4. Reapply a fresh layer of balm.
An excellent way to expedite healing is to apply a fresh layer of balm throughout the day; it's especially important to do this before going to sleep at night to make sure the wound stays sealed and protected from outside threats like bacteria, germs, and other potential contaminants.
Make sure to wash your hands first and use clean fingers to apply the balm — this helps reduce the risk of infection while ensuring that your wound heals quickly and safely.
Reapplying balm should be done a few times a day until the cut has healed completely — this will help prevent any further complications and get you back on track with your shaving routine as soon as possible.
If the cut has started to heal, you can reduce the amount of balm applied daily until it's no longer necessary; however, if the cut is still healing, apply a fresh layer every 6-8 hours or as needed.
Remember to take care of the wound until it is healed, and if the bleeding doesn't stop or you notice any signs of infection, seek medical attention immediately.
5. Apply an ice cube or cold compress.
Hold an ice cube or cold compress against the cut for 15-30 seconds to constrict the blood vessels, stop bleeding, reduce swelling, and calm pain or discomfort.
It's a similar technique to splashing your skin with cold water after shaving — it helps tighten pores and make the skin retreat from the razor blade.
Make sure to wrap the ice cube or cold compress in a clean cloth before applying it to the skin to avoid frostbite; hold it on the cut for several minutes, and repeat as needed.
6. Use witch hazel-based toner.
Witch hazel is a natural astringent derived from the witch hazel shrub's leaves, bark, and twigs; it's known to help soothe irritated and inflamed skin, kill bacteria, reduce swelling, and speed up healing.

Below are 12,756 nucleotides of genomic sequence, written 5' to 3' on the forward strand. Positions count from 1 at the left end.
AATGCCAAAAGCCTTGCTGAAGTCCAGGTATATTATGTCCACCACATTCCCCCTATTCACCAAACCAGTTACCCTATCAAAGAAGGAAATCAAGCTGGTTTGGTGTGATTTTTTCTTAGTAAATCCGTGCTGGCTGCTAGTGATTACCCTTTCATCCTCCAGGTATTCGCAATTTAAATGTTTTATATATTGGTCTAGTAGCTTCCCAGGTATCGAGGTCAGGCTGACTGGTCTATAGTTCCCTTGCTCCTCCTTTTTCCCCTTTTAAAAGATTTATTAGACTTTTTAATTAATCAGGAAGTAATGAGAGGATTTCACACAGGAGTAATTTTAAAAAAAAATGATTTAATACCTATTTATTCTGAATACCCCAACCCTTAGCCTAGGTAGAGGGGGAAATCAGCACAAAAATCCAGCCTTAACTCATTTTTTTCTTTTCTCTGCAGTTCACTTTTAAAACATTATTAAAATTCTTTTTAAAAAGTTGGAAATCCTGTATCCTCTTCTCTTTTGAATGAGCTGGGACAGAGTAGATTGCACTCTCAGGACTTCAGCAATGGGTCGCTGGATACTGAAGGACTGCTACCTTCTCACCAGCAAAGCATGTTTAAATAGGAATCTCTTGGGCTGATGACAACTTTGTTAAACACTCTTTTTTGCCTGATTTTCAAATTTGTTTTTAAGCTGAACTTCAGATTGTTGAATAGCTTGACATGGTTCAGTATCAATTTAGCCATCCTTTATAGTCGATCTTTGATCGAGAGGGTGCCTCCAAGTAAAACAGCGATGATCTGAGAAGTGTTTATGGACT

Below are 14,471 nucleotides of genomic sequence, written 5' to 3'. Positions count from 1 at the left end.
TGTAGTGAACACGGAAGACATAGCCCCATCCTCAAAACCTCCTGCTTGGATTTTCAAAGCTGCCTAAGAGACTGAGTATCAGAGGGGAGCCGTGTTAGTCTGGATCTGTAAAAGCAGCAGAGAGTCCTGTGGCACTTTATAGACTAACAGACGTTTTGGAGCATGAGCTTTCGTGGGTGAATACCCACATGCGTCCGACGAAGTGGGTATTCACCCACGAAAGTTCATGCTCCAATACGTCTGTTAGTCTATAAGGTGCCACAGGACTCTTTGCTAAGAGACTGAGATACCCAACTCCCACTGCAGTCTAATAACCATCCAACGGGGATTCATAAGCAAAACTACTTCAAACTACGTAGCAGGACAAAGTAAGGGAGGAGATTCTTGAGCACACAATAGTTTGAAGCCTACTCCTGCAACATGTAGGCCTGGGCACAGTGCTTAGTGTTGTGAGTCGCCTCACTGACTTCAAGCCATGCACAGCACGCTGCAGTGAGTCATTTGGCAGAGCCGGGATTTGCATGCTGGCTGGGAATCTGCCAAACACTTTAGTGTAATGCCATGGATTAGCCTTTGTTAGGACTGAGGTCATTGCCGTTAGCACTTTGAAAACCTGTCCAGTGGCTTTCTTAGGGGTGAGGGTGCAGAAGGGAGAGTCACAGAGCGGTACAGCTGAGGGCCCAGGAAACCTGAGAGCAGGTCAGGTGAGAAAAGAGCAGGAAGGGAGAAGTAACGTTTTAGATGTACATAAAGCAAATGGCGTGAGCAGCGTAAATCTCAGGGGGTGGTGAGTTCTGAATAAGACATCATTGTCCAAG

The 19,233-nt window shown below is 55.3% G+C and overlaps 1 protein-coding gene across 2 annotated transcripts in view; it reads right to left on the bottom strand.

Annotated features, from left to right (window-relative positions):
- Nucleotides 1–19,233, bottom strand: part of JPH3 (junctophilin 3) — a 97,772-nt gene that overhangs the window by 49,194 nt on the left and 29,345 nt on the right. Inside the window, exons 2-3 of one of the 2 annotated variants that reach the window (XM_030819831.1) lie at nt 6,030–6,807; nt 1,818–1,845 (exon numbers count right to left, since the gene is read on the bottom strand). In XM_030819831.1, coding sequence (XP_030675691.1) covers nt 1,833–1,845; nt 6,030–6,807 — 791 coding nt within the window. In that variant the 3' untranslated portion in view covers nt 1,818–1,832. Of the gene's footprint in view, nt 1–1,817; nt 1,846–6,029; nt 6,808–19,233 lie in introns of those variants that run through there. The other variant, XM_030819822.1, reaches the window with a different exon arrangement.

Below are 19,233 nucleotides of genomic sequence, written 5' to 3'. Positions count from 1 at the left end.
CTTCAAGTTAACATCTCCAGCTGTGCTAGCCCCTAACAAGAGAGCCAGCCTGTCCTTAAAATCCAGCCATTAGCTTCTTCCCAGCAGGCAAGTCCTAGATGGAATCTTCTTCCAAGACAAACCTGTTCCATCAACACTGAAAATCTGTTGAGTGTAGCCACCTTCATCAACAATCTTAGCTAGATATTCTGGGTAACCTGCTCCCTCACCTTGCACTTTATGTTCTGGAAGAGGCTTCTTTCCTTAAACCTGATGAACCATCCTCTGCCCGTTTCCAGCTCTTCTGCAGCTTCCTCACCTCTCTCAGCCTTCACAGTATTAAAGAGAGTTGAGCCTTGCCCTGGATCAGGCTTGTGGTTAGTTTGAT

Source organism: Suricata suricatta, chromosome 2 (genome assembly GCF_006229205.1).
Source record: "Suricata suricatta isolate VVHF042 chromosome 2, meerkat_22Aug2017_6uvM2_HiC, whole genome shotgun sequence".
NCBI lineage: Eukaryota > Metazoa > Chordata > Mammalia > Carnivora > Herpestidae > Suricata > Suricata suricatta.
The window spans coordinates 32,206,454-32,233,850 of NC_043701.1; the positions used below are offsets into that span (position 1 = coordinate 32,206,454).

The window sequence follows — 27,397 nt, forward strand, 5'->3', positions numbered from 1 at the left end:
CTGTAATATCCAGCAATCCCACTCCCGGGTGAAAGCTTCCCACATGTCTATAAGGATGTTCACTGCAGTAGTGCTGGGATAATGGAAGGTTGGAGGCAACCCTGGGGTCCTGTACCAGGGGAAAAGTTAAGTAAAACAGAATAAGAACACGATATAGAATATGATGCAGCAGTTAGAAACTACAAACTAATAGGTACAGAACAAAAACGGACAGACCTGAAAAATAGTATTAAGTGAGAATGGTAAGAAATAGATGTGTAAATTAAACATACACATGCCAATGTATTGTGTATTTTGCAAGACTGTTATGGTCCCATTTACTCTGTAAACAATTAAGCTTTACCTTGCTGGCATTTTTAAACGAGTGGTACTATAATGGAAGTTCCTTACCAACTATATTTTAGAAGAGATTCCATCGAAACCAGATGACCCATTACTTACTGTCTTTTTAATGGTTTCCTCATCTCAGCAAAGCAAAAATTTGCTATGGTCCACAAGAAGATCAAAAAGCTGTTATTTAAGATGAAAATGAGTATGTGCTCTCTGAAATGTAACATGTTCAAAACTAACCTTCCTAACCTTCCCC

To promote healing, apply a witch hazel-based toner or other alcohol-free aftershaves to disinfect the cut and reduce the risk of redness, swelling, inflammation, and infection while soothing and calming the skin.
For best results, pour a little witch hazel onto a cotton pad and gently dab the toner onto the cut 2–3 times daily; avoid using alcohol-based astringents because they dry out your skin, which leads to burning and stinging, causing further discomfort and delaying the healing process.
7. Apply an antiseptic ointment or cream.
Once the bleeding has been stopped, and the cut is clean, to prevent infection, gently apply an antiseptic ointment (such as Bacitracin or Neosporin) or cream directly on the cut to keep bacteria from entering and protect from further damage and infection.
Then cover it with a sterile bandage or gauze, making sure to change the bandages regularly (at least 1-2 times a day) to keep your skin clean and the wound protected. If the wound becomes very painful, red, swollen, and hot to the touch, it may be a sign of infection, and you should seek medical attention immediately.
8. Avoid scratching, picking, or shaving over the cut.
Avoid the temptation to scratch, pick or shave over the cut until it's completely healed, as it can re-open the wound, increase the risk of infection, delay the healing process, and cause scarring.
Wait for the cut to heal before shaving again, and make sure you can see that it is fully healed before resuming your shaving routine.
If you're still concerned, use a new disposable razor or electric shaver — here's how to clean an electric razor — with sharp blades on a low setting without pressing too hard on the razor to help reduce discomfort, minimize irritation and decrease the chances of getting cuts, nicks, and bumps; here are 5 of the best tips to avoid shaving cuts.
Shaving cuts can be painful and difficult to treat; however, with the right techniques and quality products, you can help keep your skin healthy and safe while preventing future complications.
Taking the proper steps to treat a shaving cut is essential for preventing infection and scarring and promoting faster healing to ensure a safe and speedy recovery.